Hello bookish friends! Today I’m here with my first “discussion” type post. I have noticed recently that people on Goodreads and other bloggers have varying opinions on star ratings for the books they read. Some people rate high, others always rate low, some always use half stars (or quarter or I’ve even seen a 3.01 once), while some don’t use ratings at all. I’m going to discuss my opinions on star ratings and whether or not they are very good indicators of a person’s thoughts on a book. *Please keep in mind, this post is entirely my own opinion, and I am entitled to my opinions. You may not agree with anything that I say, but please be respectful of my thoughts!*
If you are a member of Goodreads, you have likely heard the great dilemma about half stars. Goodreads currently does not allow half stars, and many people would like this to be changed to allow for more accurate reviewing. I personally don’t have an opinion one way or the other. I can see how half stars could be beneficial, but I’m perfectly fine with just having full star options.
If you have read any of my reviews here on Blue Binding, you may have noticed that I do not include star ratings. For that, I have a simple answer. I do not think ratings are necessary, and sometimes they are not even helpful. I believe that the point of a book review is to explain to others what you liked and disliked about the book, not to assign it an arbitrary number of goodness.
One of my main issues with ratings is that they mean different things to each person. Some people are very picky with their books and tend to give lower star ratings. They may interpret a 5 star book to be absolutely flawless, knowing that it is hard to find a perfect book, making 5 star ratings rare. On the other hand, there are people who are totally okay with never finding a flawless book and give out 5 star ratings frequently. These people would each see a rating on Goodreads or a book blog very differently, and their chances of wanting to read that book might be different.
Another issue with ratings and varying opinions are the middle ground ratings. Books given 2, 3, and sometimes 4 star ratings are in a tricky position. Since we all view a 3 star book differently, it is hard to tell whether or not we would like the book based solely upon a rating. Again, each number means something different to everyone, and to some 3 stars may be really good, while for others (myself included) a 3 star book is not all that great.
I have heard of situations where a person does not think a blogger or Goodreads reviewer’s rating is reliable because they frequently give out 4 or 5 stars. That poses the question, what IS reliable? As I mentioned earlier, I personally do not find ratings to be reliable at all. I would rather read the review and figure out the reviewer’s full opinion before making a decision about a book. Now, the reliability of ratings will be different for everyone. Some people may find them to be a quick, easy way of getting a glimpse into someone’s opinion of a book, while others may ignore the ratings all together. In the opposite situation, someone who frequently rates high may find someone who rates lower to have unreliable reviews. Since they may not be as picky or hard on a book, they may find these reviews to be too critical.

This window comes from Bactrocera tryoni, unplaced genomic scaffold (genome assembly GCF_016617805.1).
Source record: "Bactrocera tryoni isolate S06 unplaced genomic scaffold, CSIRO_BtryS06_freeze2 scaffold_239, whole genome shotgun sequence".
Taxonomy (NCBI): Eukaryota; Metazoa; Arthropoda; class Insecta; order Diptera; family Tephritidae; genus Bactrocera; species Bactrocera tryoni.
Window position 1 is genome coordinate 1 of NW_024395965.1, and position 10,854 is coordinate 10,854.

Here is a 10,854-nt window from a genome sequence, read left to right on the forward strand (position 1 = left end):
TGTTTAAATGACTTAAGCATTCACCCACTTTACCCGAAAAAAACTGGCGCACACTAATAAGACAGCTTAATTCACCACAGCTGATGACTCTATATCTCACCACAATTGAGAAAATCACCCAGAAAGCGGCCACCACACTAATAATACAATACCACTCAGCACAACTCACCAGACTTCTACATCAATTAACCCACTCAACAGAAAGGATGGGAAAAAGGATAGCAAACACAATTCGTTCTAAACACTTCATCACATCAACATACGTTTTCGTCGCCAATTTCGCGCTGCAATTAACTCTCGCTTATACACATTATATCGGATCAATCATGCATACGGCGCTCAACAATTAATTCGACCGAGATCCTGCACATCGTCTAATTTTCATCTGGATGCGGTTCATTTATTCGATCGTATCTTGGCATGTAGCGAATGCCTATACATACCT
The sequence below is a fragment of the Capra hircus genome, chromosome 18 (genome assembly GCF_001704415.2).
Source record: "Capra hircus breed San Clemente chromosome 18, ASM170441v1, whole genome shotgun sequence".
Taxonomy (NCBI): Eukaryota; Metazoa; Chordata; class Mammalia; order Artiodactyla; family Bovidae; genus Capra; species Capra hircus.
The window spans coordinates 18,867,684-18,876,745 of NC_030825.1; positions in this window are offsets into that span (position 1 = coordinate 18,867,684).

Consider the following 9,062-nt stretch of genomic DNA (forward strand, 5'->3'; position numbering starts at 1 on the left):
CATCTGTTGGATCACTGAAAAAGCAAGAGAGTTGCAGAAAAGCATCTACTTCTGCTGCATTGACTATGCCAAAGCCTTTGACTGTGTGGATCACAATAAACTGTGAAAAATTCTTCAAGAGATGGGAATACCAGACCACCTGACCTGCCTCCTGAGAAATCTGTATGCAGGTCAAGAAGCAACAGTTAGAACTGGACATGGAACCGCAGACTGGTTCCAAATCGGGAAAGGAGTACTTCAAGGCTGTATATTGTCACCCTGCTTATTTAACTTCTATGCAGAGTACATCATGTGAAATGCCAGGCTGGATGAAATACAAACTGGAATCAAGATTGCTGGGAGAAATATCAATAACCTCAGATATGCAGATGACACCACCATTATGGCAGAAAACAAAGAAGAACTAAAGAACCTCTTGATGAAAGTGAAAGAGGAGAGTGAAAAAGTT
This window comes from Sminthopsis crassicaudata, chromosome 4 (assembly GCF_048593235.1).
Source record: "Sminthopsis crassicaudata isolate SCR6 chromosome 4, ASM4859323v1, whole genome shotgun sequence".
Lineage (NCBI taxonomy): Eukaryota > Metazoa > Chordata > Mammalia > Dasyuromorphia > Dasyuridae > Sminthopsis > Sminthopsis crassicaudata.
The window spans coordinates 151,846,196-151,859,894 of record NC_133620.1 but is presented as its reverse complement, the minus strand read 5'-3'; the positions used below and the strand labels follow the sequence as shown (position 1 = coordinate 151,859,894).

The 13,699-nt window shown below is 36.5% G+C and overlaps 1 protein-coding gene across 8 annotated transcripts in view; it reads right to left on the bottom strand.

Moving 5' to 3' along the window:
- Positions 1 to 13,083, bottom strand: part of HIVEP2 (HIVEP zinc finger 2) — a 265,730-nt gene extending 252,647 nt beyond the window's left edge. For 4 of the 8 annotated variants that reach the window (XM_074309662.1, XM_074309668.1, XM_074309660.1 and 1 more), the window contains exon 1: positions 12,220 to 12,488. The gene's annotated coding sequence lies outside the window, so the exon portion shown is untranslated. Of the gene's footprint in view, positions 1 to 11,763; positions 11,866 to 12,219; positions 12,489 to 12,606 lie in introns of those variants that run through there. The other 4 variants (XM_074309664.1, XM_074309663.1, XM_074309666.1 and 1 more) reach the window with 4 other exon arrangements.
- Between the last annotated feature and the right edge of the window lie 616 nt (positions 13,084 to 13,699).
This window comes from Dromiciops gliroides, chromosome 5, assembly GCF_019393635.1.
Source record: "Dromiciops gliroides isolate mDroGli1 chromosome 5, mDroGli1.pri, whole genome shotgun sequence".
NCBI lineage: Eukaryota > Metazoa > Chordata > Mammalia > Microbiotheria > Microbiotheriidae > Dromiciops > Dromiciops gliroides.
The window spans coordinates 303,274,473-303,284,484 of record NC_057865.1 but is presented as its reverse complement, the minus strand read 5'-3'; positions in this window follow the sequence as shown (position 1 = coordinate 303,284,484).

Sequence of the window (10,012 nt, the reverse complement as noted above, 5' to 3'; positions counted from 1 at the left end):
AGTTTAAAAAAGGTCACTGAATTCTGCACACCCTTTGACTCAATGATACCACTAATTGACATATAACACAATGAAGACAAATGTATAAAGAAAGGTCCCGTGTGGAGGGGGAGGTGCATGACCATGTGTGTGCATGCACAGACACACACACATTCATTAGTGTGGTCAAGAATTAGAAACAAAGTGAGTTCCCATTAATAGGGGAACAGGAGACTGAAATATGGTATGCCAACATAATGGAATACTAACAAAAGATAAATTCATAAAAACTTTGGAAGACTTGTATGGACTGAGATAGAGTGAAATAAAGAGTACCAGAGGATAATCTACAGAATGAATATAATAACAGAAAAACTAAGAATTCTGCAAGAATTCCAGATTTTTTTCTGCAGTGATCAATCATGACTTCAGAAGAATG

In my time in the book community, I have learned to take ratings and strong opinions with a grain of salt. I find that ratings don’t tell me anything about a person’s opinion on a book. I am the kind of person who typically rates higher, knowing that no book will be completely flawless. I am easily satisfied, but I know that some people are very picky about what they read. I can understand that we all have a different idea of what a good book looks like, and I think it is important that we provide evidence for our ratings. (I am not the best a writing reviews for Goodreads, but I’m making it a New Year’s resolution to at least write a paragraph about the books I read.) To me, the review itself is more important than the rating.
Our book world is full of wonderful, diverse people with a wide range of opinions. I know that ratings can be a quick way to tell people how you feel about a book, but those feelings may be interpreted differently by each person that sees your review. I find that actually reading a review is far more beneficial than just glancing at a star rating. I know many people include rating guides or explanations to what each of their ratings mean, but sometimes that is not enough. It is difficult to assign a number to a book that has complex characters, twisting plot, and beautiful writing, and it is just as hard to identify the reasons behind a star rating without any explanation.